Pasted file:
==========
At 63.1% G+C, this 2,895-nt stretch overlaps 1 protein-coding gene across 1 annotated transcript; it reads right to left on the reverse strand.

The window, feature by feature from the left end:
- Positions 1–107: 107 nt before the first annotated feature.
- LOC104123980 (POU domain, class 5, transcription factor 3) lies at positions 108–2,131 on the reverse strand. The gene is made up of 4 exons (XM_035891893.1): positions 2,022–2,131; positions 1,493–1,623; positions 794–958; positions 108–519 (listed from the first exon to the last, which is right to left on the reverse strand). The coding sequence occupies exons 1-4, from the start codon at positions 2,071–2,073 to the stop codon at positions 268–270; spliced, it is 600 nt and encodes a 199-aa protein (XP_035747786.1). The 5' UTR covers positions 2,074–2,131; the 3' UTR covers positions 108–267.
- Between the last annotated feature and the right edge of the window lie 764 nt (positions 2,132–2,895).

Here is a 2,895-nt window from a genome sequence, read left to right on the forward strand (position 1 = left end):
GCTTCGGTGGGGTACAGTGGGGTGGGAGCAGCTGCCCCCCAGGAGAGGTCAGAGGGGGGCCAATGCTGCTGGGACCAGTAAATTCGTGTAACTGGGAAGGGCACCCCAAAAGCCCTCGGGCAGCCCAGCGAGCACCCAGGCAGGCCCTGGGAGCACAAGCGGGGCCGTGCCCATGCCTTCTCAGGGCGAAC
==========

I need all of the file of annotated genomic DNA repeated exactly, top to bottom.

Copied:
At 63.1% G+C, this 2,895-nt stretch overlaps 1 protein-coding gene across 1 annotated transcript; it reads right to left on the reverse strand.

The window, feature by feature from the left end:
- Positions 1–107: 107 nt before the first annotated feature.
- LOC104123980 (POU domain, class 5, transcription factor 3) lies at positions 108–2,131 on the reverse strand. The gene is made up of 4 exons (XM_035891893.1): positions 2,022–2,131; positions 1,493–1,623; positions 794–958; positions 108–519 (listed from the first exon to the last, which is right to left on the reverse strand). The coding sequence occupies exons 1-4, from the start codon at positions 2,071–2,073 to the stop codon at positions 268–270; spliced, it is 600 nt and encodes a 199-aa protein (XP_035747786.1). The 5' UTR covers positions 2,074–2,131; the 3' UTR covers positions 108–267.
- Between the last annotated feature and the right edge of the window lie 764 nt (positions 2,132–2,895).

Here is a 2,895-nt window from a genome sequence, read left to right on the forward strand (position 1 = left end):
GCTTCGGTGGGGTACAGTGGGGTGGGAGCAGCTGCCCCCCAGGAGAGGTCAGAGGGGGGCCAATGCTGCTGGGACCAGTAAATTCGTGTAACTGGGAAGGGCACCCCAAAAGCCCTCGGGCAGCCCAGCGAGCACCCAGGCAGGCCCTGGGAGCACAAGCGGGGCCGTGCCCATGCCTTCTCAGGGCGAAC